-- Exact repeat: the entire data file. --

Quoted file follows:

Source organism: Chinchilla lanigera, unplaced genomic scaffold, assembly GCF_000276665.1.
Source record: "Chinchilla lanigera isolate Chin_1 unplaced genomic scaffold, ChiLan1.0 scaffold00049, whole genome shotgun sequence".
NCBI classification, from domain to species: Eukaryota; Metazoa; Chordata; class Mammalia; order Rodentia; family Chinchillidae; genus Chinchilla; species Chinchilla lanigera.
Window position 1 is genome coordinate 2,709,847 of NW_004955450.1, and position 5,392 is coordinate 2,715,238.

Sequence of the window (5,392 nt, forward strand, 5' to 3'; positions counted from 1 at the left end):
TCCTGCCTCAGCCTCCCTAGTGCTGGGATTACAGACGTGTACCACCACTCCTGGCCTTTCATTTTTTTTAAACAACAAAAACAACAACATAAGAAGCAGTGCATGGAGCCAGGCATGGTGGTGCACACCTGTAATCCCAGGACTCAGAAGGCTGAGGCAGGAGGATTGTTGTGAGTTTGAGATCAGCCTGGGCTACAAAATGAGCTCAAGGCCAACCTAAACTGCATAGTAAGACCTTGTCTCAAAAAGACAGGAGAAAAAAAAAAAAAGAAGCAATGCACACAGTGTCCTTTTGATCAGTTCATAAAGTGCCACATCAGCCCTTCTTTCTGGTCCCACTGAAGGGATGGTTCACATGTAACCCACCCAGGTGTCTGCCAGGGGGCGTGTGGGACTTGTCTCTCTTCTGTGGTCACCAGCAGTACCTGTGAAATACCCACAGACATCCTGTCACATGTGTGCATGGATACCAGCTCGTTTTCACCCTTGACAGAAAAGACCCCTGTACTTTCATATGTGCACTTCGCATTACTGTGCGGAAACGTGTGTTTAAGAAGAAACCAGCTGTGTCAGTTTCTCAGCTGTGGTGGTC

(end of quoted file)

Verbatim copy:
Source organism: Chinchilla lanigera, unplaced genomic scaffold, assembly GCF_000276665.1.
Source record: "Chinchilla lanigera isolate Chin_1 unplaced genomic scaffold, ChiLan1.0 scaffold00049, whole genome shotgun sequence".
NCBI classification, from domain to species: Eukaryota; Metazoa; Chordata; class Mammalia; order Rodentia; family Chinchillidae; genus Chinchilla; species Chinchilla lanigera.
Window position 1 is genome coordinate 2,709,847 of NW_004955450.1, and position 5,392 is coordinate 2,715,238.

Sequence of the window (5,392 nt, forward strand, 5' to 3'; positions counted from 1 at the left end):
TCCTGCCTCAGCCTCCCTAGTGCTGGGATTACAGACGTGTACCACCACTCCTGGCCTTTCATTTTTTTTAAACAACAAAAACAACAACATAAGAAGCAGTGCATGGAGCCAGGCATGGTGGTGCACACCTGTAATCCCAGGACTCAGAAGGCTGAGGCAGGAGGATTGTTGTGAGTTTGAGATCAGCCTGGGCTACAAAATGAGCTCAAGGCCAACCTAAACTGCATAGTAAGACCTTGTCTCAAAAAGACAGGAGAAAAAAAAAAAAAGAAGCAATGCACACAGTGTCCTTTTGATCAGTTCATAAAGTGCCACATCAGCCCTTCTTTCTGGTCCCACTGAAGGGATGGTTCACATGTAACCCACCCAGGTGTCTGCCAGGGGGCGTGTGGGACTTGTCTCTCTTCTGTGGTCACCAGCAGTACCTGTGAAATACCCACAGACATCCTGTCACATGTGTGCATGGATACCAGCTCGTTTTCACCCTTGACAGAAAAGACCCCTGTACTTTCATATGTGCACTTCGCATTACTGTGCGGAAACGTGTGTTTAAGAAGAAACCAGCTGTGTCAGTTTCTCAGCTGTGGTGGTC